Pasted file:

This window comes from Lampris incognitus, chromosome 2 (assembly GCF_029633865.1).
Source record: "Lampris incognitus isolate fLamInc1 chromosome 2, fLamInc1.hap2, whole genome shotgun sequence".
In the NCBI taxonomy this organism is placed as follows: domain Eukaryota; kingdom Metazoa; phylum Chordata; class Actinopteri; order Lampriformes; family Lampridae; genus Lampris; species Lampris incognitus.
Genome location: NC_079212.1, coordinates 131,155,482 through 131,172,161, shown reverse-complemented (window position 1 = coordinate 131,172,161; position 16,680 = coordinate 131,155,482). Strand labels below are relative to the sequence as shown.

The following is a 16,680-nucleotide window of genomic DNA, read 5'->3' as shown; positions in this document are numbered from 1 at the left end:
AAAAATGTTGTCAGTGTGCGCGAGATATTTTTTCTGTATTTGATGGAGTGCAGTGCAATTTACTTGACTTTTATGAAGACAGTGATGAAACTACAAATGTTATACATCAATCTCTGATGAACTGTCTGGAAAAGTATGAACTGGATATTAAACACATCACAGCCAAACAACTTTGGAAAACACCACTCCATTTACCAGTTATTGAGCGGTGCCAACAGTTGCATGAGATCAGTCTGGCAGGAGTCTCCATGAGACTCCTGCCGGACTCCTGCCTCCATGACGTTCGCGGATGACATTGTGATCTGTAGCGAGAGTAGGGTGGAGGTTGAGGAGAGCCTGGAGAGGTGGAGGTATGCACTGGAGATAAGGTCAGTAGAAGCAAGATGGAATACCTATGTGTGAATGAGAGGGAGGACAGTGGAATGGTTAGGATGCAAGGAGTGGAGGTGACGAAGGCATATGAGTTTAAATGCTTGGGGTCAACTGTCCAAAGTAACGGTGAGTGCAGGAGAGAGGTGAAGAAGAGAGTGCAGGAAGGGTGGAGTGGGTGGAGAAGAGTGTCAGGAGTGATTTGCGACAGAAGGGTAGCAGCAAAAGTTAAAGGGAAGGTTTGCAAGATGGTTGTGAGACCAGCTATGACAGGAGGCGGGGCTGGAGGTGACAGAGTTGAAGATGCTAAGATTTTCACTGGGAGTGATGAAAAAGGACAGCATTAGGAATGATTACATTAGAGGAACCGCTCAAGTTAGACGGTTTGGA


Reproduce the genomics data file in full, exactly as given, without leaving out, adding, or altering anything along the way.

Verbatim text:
This window comes from Lampris incognitus, chromosome 2 (assembly GCF_029633865.1).
Source record: "Lampris incognitus isolate fLamInc1 chromosome 2, fLamInc1.hap2, whole genome shotgun sequence".
In the NCBI taxonomy this organism is placed as follows: domain Eukaryota; kingdom Metazoa; phylum Chordata; class Actinopteri; order Lampriformes; family Lampridae; genus Lampris; species Lampris incognitus.
Genome location: NC_079212.1, coordinates 131,155,482 through 131,172,161, shown reverse-complemented (window position 1 = coordinate 131,172,161; position 16,680 = coordinate 131,155,482). Strand labels below are relative to the sequence as shown.

The following is a 16,680-nucleotide window of genomic DNA, read 5'->3' as shown; positions in this document are numbered from 1 at the left end:
AAAAATGTTGTCAGTGTGCGCGAGATATTTTTTCTGTATTTGATGGAGTGCAGTGCAATTTACTTGACTTTTATGAAGACAGTGATGAAACTACAAATGTTATACATCAATCTCTGATGAACTGTCTGGAAAAGTATGAACTGGATATTAAACACATCACAGCCAAACAACTTTGGAAAACACCACTCCATTTACCAGTTATTGAGCGGTGCCAACAGTTGCATGAGATCAGTCTGGCAGGAGTCTCCATGAGACTCCTGCCGGACTCCTGCCTCCATGACGTTCGCGGATGACATTGTGATCTGTAGCGAGAGTAGGGTGGAGGTTGAGGAGAGCCTGGAGAGGTGGAGGTATGCACTGGAGATAAGGTCAGTAGAAGCAAGATGGAATACCTATGTGTGAATGAGAGGGAGGACAGTGGAATGGTTAGGATGCAAGGAGTGGAGGTGACGAAGGCATATGAGTTTAAATGCTTGGGGTCAACTGTCCAAAGTAACGGTGAGTGCAGGAGAGAGGTGAAGAAGAGAGTGCAGGAAGGGTGGAGTGGGTGGAGAAGAGTGTCAGGAGTGATTTGCGACAGAAGGGTAGCAGCAAAAGTTAAAGGGAAGGTTTGCAAGATGGTTGTGAGACCAGCTATGACAGGAGGCGGGGCTGGAGGTGACAGAGTTGAAGATGCTAAGATTTTCACTGGGAGTGATGAAAAAGGACAGCATTAGGAATGATTACATTAGAGGAACCGCTCAAGTTAGACGGTTTGGA